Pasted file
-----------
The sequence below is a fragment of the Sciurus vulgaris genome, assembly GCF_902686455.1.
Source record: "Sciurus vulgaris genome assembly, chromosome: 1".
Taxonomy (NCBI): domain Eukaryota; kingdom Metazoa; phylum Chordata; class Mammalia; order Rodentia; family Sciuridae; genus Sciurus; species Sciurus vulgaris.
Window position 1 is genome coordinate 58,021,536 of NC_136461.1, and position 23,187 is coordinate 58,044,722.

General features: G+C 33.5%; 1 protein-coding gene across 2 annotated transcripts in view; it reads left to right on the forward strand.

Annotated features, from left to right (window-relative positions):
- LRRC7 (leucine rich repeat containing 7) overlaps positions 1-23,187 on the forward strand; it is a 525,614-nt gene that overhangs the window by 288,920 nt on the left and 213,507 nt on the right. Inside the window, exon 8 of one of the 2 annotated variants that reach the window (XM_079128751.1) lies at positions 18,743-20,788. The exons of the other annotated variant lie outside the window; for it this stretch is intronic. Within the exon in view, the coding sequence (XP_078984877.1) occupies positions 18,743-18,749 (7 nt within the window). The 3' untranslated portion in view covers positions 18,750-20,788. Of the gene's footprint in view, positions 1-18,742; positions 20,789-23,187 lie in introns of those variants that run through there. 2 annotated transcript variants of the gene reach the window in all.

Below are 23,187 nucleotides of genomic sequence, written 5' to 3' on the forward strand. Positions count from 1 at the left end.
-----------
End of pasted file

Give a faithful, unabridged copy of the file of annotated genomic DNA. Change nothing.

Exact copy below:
The sequence below is a fragment of the Sciurus vulgaris genome, assembly GCF_902686455.1.
Source record: "Sciurus vulgaris genome assembly, chromosome: 1".
Taxonomy (NCBI): domain Eukaryota; kingdom Metazoa; phylum Chordata; class Mammalia; order Rodentia; family Sciuridae; genus Sciurus; species Sciurus vulgaris.
Window position 1 is genome coordinate 58,021,536 of NC_136461.1, and position 23,187 is coordinate 58,044,722.

General features: G+C 33.5%; 1 protein-coding gene across 2 annotated transcripts in view; it reads left to right on the forward strand.

Annotated features, from left to right (window-relative positions):
- LRRC7 (leucine rich repeat containing 7) overlaps positions 1-23,187 on the forward strand; it is a 525,614-nt gene that overhangs the window by 288,920 nt on the left and 213,507 nt on the right. Inside the window, exon 8 of one of the 2 annotated variants that reach the window (XM_079128751.1) lies at positions 18,743-20,788. The exons of the other annotated variant lie outside the window; for it this stretch is intronic. Within the exon in view, the coding sequence (XP_078984877.1) occupies positions 18,743-18,749 (7 nt within the window). The 3' untranslated portion in view covers positions 18,750-20,788. Of the gene's footprint in view, positions 1-18,742; positions 20,789-23,187 lie in introns of those variants that run through there. 2 annotated transcript variants of the gene reach the window in all.

Below are 23,187 nucleotides of genomic sequence, written 5' to 3' on the forward strand. Positions count from 1 at the left end.